Again, I tend to find this latter reason not fully satisfactory. The fact that a company has decided not to keep some information confidential does not mean that they have given up on confidentiality of all information.

As for the usefulness of the price for the computation of damages, this is of course a central point. In some cases, courts have decided that there should be a ruling on infringement first, before the patentee can access any price-related information. But in other cases, such as this one, they have decided otherwise. This is a delicate case-by-case balance, which, again, has apparently not really been altered by the new trade secrets provisions.

Other exhibits were OKed by the judge as well, as they related to invoices, orders and the like and were therefore relevant for the patentee as they contained information on the distribution network.

Only one exhibit was withheld by the judge, namely some commercial documentation which “it does not appear justified and proportionate to disclose to Bayer in view of the information already collected“.

On the other hand, the judge granted Bayer’s counterclaim for disclosure of the evidence spontaneously placed under seal by the bailiff during the seizure.

The last nail in the coffin was the following sentence:

There is no legitimate reason to prohibit Bayer from using the elements [thus] lawfully obtained in other proceedings in France or abroad. 

This is an important reminder of how useful the French infringement seizure can be in a situation of global litigation.

All in all, the judge’s ruling seems to favor efficiency of the proceedings: lengthy expertise proceedings on the exhibits are avoided, and the patentee has now all the necessary information to sue other parties if needed, and file submissions on all aspects of the case including damages. But whether the defendant’s trade secrets were sufficiently preserved in the process may be open for discussion – with the caveat that, as is often the case, the order is relatively brief and does not make it possible to fully appraise the entire context.


CASE REFERENCE: Tribunal de grande instance de Paris, ordonnance de référé, June 7, 2019, Ceva Santé Animale SA v. Bayer Intellectual Property GmbH, RG No. 19/54542.

Outdated soon

Glad to be back on the blog, with a report on a decision which already has the flavor of a thing from the past. I am very grateful to Philippe Schmitt for providing this judgment, after commenting it on his blog.

Thales, the famous electronics company, filed a French patent application at the INPI (Institut National de la Propriété Industrielle) on December 17, 2010. It was published under No. FR 2969124. A decision of refusal of the application was issued on July 17, 2018. Thales appealed, which leads us to the judgment at stake.

Here is claim 1 of the application, as modified during examination proceedings:

A method for displaying the steps of a mission of an aircraft on a screen of a display device, the mission being a flight plan, wherein each step corresponds to a waypoint of the flight plan, characterized in that the different steps are displayed in a first graphical window comprising a time scale, or “timeline” (TL), the different steps being displayed opposite the schedule corresponding to their accomplishment, and the length of the “timeline” is longer than the length of the first graphical window, and the graphical window therefore displays only a part of the “timeline”, this part being imposed by the user of the display device.

The application was refused by the INPI as they deemed that:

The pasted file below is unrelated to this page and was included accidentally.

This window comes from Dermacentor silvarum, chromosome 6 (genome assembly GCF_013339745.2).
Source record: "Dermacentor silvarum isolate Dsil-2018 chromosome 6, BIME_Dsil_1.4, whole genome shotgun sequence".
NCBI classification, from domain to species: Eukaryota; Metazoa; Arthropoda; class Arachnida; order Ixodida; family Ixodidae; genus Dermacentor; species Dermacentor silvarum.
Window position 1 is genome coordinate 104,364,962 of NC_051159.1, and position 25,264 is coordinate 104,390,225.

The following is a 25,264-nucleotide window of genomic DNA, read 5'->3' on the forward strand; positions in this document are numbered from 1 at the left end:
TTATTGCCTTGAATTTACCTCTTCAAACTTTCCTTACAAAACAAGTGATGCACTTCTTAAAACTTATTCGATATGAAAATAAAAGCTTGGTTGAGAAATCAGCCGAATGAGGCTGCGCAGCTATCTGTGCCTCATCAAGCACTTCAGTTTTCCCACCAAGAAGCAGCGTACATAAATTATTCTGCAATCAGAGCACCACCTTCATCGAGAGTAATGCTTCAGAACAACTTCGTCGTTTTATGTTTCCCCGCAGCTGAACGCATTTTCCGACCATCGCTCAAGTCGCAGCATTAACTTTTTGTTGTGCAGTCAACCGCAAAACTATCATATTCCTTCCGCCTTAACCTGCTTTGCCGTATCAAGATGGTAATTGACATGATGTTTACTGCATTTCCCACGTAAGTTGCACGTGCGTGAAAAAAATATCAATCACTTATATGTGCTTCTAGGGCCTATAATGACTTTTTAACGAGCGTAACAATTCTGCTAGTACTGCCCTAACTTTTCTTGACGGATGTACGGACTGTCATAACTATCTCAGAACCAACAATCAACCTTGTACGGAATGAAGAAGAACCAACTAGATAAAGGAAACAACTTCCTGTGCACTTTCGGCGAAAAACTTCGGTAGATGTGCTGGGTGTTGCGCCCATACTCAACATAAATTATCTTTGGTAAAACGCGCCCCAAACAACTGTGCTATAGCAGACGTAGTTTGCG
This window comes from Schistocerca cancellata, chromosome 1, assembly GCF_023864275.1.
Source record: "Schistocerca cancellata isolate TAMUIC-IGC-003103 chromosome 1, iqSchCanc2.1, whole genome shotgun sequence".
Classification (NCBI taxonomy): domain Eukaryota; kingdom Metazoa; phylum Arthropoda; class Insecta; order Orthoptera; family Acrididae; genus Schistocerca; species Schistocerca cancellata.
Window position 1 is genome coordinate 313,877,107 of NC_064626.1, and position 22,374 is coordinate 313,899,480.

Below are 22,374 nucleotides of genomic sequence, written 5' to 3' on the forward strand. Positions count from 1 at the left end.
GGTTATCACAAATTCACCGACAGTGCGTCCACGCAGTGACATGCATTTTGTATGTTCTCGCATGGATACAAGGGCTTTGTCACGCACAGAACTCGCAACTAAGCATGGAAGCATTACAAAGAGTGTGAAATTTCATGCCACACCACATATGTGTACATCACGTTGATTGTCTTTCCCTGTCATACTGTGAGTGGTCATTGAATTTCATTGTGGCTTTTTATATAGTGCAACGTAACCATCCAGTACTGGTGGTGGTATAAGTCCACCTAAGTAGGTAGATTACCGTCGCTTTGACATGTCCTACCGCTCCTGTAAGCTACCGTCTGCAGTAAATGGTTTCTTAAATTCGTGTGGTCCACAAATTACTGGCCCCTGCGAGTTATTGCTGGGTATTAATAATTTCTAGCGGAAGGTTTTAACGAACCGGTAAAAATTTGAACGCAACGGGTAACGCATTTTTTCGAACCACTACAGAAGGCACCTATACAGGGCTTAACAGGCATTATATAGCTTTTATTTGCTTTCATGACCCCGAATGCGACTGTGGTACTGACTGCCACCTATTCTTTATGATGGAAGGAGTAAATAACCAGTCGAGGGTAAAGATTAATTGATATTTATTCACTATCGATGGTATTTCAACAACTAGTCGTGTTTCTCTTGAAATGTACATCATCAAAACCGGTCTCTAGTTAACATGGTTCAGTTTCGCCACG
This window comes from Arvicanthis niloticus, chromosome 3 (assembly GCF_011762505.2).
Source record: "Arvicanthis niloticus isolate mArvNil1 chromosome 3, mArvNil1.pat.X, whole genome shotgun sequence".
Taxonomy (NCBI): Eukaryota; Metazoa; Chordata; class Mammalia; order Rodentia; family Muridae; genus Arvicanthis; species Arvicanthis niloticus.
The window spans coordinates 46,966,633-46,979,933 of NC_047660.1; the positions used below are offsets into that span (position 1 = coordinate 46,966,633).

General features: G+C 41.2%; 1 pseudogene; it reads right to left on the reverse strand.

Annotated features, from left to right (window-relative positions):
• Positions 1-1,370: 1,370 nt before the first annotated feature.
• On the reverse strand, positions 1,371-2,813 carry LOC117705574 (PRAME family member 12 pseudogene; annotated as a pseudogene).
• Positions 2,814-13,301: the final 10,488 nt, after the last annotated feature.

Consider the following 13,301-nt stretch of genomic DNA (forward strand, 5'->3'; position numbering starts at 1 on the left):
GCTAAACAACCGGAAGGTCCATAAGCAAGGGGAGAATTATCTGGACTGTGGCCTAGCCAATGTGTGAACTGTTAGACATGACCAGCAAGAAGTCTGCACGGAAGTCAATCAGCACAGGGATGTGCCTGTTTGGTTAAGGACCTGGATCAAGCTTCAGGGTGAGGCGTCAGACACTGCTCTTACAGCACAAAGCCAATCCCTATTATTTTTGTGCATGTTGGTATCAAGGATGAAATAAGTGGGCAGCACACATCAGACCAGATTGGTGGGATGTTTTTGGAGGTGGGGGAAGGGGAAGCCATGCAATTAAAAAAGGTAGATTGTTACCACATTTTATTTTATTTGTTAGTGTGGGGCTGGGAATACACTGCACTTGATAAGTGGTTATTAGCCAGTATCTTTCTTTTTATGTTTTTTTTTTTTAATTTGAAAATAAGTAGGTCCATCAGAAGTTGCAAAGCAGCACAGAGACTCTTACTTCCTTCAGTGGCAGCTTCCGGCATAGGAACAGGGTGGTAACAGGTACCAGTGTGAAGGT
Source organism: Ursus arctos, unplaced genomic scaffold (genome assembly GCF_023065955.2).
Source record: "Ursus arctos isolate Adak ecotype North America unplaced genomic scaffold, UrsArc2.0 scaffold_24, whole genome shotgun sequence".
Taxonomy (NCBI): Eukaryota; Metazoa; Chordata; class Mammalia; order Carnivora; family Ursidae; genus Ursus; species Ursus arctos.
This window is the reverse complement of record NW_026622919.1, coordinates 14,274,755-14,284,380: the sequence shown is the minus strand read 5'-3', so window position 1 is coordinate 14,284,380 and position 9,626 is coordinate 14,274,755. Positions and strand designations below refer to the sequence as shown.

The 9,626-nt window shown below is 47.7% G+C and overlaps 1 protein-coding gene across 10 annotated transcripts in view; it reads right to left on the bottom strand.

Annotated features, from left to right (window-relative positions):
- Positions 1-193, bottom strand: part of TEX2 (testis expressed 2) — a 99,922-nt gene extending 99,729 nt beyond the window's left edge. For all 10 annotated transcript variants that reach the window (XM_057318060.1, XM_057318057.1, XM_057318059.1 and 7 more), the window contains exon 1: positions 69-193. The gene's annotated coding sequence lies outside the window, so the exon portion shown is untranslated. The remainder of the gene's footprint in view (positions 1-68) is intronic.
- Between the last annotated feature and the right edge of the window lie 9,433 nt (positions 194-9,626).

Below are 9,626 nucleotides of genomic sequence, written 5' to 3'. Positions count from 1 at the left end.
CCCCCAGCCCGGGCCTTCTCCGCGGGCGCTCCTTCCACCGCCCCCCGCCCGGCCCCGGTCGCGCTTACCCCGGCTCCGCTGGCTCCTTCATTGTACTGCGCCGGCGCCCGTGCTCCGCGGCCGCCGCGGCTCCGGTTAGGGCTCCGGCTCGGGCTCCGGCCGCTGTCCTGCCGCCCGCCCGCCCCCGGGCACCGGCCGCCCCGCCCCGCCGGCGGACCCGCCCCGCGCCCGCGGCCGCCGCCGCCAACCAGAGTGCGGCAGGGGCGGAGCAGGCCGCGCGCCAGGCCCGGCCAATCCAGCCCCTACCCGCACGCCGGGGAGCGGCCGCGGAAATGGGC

• The application merely relates to a presentation of information associated to a mathematical method, without any technical features.
  • The claimed subject-matter cannot be searched and thus compared with the state of the art.

More precisely, the INPI considered that the problem at stake in the application was to facilitate the reading and correlation of data relating to the steps of an aircraft mission, provided by different display windows. In the absence of any such facilitation, operators have to check themselves the consistency of the information provided by various windows. Thus, the INPI held, the problem at stake relates to the interpretation of the data by the operators, and not to a technology of data representation. In other terms, the problem at stake is intellectual and not technical.

Regarding the last feature of claim 1, per which “the length of the “timeline” is longer than the length of the first graphical window, and the graphical window therefore displays only a part of the “timeline”, this part being imposed by the user of the display device”, the INPI remarked that the description of the application does not specify by which technical means the user displays “a part of the timeline“. Therefore, this feature is not characterized on the technical standpoint and no technical effect deriving from human-machine interactions is disclosed in the application.

The Paris court of appeal set aside the refusal, on the following grounds.

First, the court referred to the INPI guidelines and also to the EPO guidelines, regarding the definition of a “presentation of information“. The court thus held that information that is presented is not patentable, but that the way information is presented may comprise patentable technical features if it is distinct from the information itself. In particular, a feature which credibly helps the user perform a technical task owing to a continuous or guided human-machine interaction process provides a technical effect.

Next, the court analyzed that the objective of the patent is to transmit information to a user, more specifically the pilot or copilot of an aircraft, so that he/she has a consistent and integrated representation of the mission, in order to make decisions based on a complete knowledge of the state of the aircraft and of its environment.

The court then turned to the first characterizing feature of the claim, and concluded that it is not a technical feature. Namely: